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How can I locate a divorce lawyer in Japan?

Motoman

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Greetings -

Some background:

-I'm an American man, living in America.
-My wife of seven years is Japanese, and has been living in America for about 22 years.
- My wife recently became a US citizen.
-My in-laws live in Japan and are retired. My sister-in-law (SIL) is a high-functioning autistic who lives with them.

My wife is close to my MIL and SIL, but my father-in law (FIL) has been a jerk all her life, and his demeanor is getting worse in his old age. For a long time now he has been controlling and verbally abusive. More importantly, he has recently become physically violent. My MIL has told my wife that she would like to leave him (and take my SIL with her), but she lacks the resources to do so and also the ability to even safely investigate her options without fear of reprisal. My FIL handles the finances in the household, and they live in a rather rural village. If she initiates divorce proceedings, it's not at all clear what the outcome might be.

Bottom line? My wife and I are attempting to investigate all the potential outcomes for her, determining how we might help my MIL handle each one, up to and including the possibility of being physically present to protect her and my SIL while they leave the house, and paying for safe haven for them elsewhere in Japan while divorce proceedings play out.

To that end, our next step is to contact a divorce laywer in Japan to see what the potential outcomes might be (most critical: could the court system force my FIL to reveal all financial assets, and could those assets then be split between FIL and MIL). But we're at a loss as to how to locate a divorce lawyer.

So there (finally) is my question:
How can we locate a reputable divorce lawyer in Japan with whom we might discuss this whole situation over the phone?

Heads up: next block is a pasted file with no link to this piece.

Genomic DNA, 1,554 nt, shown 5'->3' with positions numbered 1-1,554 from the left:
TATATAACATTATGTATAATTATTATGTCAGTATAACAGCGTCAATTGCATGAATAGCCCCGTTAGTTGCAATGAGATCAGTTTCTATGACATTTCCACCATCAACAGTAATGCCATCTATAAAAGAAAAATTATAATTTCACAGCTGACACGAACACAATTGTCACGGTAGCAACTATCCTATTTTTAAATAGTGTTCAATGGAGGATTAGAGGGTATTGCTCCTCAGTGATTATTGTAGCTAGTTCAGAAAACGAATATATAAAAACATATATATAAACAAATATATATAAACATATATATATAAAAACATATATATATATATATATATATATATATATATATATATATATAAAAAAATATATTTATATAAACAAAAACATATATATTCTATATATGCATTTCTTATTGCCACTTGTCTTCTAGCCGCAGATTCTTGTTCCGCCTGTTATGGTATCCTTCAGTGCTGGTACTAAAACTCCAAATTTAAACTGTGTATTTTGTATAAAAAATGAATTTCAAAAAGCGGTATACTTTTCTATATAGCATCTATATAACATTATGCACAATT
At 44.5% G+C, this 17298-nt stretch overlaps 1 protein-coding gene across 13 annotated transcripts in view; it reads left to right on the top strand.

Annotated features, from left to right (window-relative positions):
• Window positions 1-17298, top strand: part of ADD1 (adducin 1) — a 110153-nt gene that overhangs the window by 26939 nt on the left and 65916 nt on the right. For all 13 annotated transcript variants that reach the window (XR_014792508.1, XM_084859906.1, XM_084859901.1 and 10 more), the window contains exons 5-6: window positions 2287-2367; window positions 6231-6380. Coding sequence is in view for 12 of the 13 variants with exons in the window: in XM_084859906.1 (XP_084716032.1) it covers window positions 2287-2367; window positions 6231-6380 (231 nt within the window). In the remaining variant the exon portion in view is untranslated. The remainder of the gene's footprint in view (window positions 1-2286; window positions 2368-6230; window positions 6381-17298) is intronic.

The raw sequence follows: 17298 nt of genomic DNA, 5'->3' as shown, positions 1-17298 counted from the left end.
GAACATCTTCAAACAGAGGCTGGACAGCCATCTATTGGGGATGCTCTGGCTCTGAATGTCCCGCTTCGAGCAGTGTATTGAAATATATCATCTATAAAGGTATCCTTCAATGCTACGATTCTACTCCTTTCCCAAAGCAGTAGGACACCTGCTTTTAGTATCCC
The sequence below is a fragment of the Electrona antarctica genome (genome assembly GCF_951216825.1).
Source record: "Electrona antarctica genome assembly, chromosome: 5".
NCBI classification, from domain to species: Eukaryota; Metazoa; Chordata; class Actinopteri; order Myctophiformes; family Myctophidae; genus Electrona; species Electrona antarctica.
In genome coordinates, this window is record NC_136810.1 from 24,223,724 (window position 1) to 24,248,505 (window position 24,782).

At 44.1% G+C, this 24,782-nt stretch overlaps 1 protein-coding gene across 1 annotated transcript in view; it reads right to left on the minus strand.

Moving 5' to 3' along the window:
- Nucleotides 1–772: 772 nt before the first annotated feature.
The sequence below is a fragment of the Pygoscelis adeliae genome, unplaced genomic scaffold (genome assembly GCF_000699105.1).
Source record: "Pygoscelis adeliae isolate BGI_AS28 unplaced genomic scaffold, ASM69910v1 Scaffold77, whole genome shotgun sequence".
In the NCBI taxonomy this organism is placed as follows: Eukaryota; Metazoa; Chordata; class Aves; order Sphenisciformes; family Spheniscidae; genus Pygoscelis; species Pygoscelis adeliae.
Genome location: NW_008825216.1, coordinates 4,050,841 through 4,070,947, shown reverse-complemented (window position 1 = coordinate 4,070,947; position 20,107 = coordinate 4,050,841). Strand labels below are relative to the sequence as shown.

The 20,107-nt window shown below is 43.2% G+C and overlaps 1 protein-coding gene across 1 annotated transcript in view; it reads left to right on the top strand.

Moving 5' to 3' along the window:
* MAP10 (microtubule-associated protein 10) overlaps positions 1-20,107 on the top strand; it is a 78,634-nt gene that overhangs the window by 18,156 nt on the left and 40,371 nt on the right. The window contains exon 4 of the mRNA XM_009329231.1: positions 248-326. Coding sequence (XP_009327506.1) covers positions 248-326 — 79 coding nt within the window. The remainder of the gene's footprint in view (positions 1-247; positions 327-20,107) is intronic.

Thanks for any help you can provide.
 
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There is not a divorce lawyer per se. As to finding a lawyer, this webpage should get you started, form there it is up to you to do your due dillgence.
Lawyer Search form for Japan
Japanese Federation of Bar Associations

To answer your other questions.
It certainly depends on the circumstances, but your father in law would have to show all financial records for the house hold if a divorce proceeding was to begin. And ,as to the out come of the divorce will depend a lot on why the divorce was initiated to begin with, this will also have a bearing on what the allocations of assets will be. This is something that only a lawyer be able to asses who has intimate knowledge of the current situation of your mother in law is in. So your first instinct would be the correct one in my opinion, to consult a lawyer.

Also realize that this will be a long process that could take many years if both parties don't reach an agreement. I have seen it several times in while living here.

I hope that helps.
 

nice gaijin

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I know little about legal proceedings in Japan, particularly about divorce, but it couldn't hurt to start recording the abuse in a way that could be beneficial in court. Unless there are specific laws preventing recording someone without their expressed permission.
 

Mike Cash

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This inquiry seems very deja vu....
 

nice gaijin

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hm, I guess none of those resources Glenski provided over a year ago came to anything, the OP still seems to be stuck at square one!
 

Mike Cash

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hm, I guess none of those resources Glenski provided over a year ago came to anything, the OP still seems to be stuck at square one!

Yeah....it is so dire and urgent that apparently he has sat on his *** and done nothing about suspected physical abuse for over a year.

Hope I have somebody that diligent looking out for my best interests in my decrepitude.....
 

Glenski

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I don't understand why 2 Japanese women are unable to use the Yellow Pages or Internet to find what you want...

Even city hall should be able to provide some advice on domestic abuse, which would lead to suggestions or a list of lawyers.
 

Mike Cash

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As I pointed out when he asked this a year ago, this looks more like a case of him wanting a divorce for her than her wanting a divorce for herself.

In the midst of his tepid zeal he seems to be overlooking one of the fundamentals of human nature: that rescuing people from someone else isn't nearly as hard as rescuing them from themselves.
 
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Ok, I certainly missed the boat on this one. After reviewing past posts, suddenly...
ISeeWhatYouDidTherejpgi3720see20what20yo-1.jpg
 

Mike Cash